Landscaper Baxley Powell is a twenty-eight year old woman. She is raising Larissa, her ten year old daughter, alone. The military declared her husband dead. That is something she did not agree with. Yet they withheld his benefits because there was no body. She worked a variety of jobs to provide for them. Today she is planting a weeping cherry tree. She manages to find a human skull where she was to plant the tree. She attempts to use her dreamwalking skills to try and identify the body and an over-zealous deputy tasers her. You would think things could only go up from there, but you would be wrong. Her father pushes her to take his place as the official County Dreamwalker and more bodies come to light and the sheriff is beginning to look at her as a likely suspect.
Gone And Done It is a lively book that moves at a very fast pace. I could not put it down, but found myself constantly wondering about references to previous incidences. I even went on an Internet search and found a list of all of Ms. Toussaint's books. Baxley Powell was not part of them and this is the first book in the series. These references distracted me a bit, but I was still able to enjoy this book. I just wish there had been a prequel to explain more about these events and how they affected the heroine and her abilities. If and when a prequel is written l will be first in line to purchase it or any other books she might write about Baxley and her life.
Dreamwalking has long been a part of the Native American culture. Shamans often dreamwalked as did young braves when they were sent on their journey to become warriors. The concept has always had a fascination for me and I enjoyed reading how Baxley uses her dreamwalking to bring peace to the dead and those that grieve when they are left behind to pick up the pieces of their lives and get on with their lives. You will be clamoring for more by the end of the book, just as I was. Pick up a copy today and help Baxley unravel the mystery.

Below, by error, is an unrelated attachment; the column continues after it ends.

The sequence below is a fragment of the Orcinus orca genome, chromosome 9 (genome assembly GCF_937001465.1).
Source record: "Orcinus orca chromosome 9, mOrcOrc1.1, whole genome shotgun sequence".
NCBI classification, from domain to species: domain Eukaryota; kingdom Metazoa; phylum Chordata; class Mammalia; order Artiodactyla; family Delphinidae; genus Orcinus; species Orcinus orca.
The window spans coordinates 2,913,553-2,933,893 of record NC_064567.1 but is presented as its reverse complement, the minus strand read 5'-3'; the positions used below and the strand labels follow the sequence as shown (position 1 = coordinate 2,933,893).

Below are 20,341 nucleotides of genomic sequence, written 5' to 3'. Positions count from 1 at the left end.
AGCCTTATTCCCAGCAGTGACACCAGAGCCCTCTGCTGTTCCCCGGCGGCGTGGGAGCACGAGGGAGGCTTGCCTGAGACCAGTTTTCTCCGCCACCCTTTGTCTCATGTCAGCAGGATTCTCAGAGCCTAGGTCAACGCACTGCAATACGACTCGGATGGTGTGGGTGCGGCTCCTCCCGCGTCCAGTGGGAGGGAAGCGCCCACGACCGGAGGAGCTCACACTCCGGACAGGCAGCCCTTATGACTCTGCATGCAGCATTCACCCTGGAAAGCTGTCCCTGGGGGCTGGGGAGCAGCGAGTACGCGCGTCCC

1. A lucid dreamer (person able to take control of or actively determine the path of their own dreams).
2. Person who appears frequently in or who vividly haunts your dreams, usually in a positive way.
3. Native American who gleans information from the dream world.
4. One who experiences a type of out-of-body experience, akin to astral projection.
5. The Second Life (virtual world) experience at its best.
At two opposite ends of the sleep spectrum are those who claim to never dream and Dreamwalkers whose dreams rival or exceed waking life.
While planting a cherry tree, landscaper Baxley Powell's shovel strikes something solid. Intrigued, she clears the sand away and reveals a human skull. After calling the sheriff, Baxley use her dreamwalking abilities to get a jump-start on identifying the victim.
The deputies arrive to secure the scene. They believe she's tampering with evidence and taser her. Emotions flare, but the sheriff agrees to hire her as a consultant, if she closes cases. With a daughter to support and bills she can't pay, Baxley is motivated to succeed.
Things get dicey when she unearths a murder victim on the same jobsite, planting Baxley in the suspect pool. For calling unwanted attention to her private retreat, Baxley's landscaping client fires her, stiffing her for the plants and labor.
Meanwhile, her father retires as county dreamwalker, passing the community service responsibility along to her.
Baxley's dreamwalking sideline competes for her time with her day jobs of landscaping and pet-sitting. Folks show up on her doorstep at all hours to pass messages to the departed. Though her money problems persist, food randomly appears at her door, and her hair develops a telltale white streak in the forelock overnight.
Just what every young woman wants, a permanent bad hair day.
Threats to her safety mount as Baxley delves into the victim's life--in both worlds. With a killer dogging her heels and spirits nipping at her mind, Baxley follows her dreams to find the truth.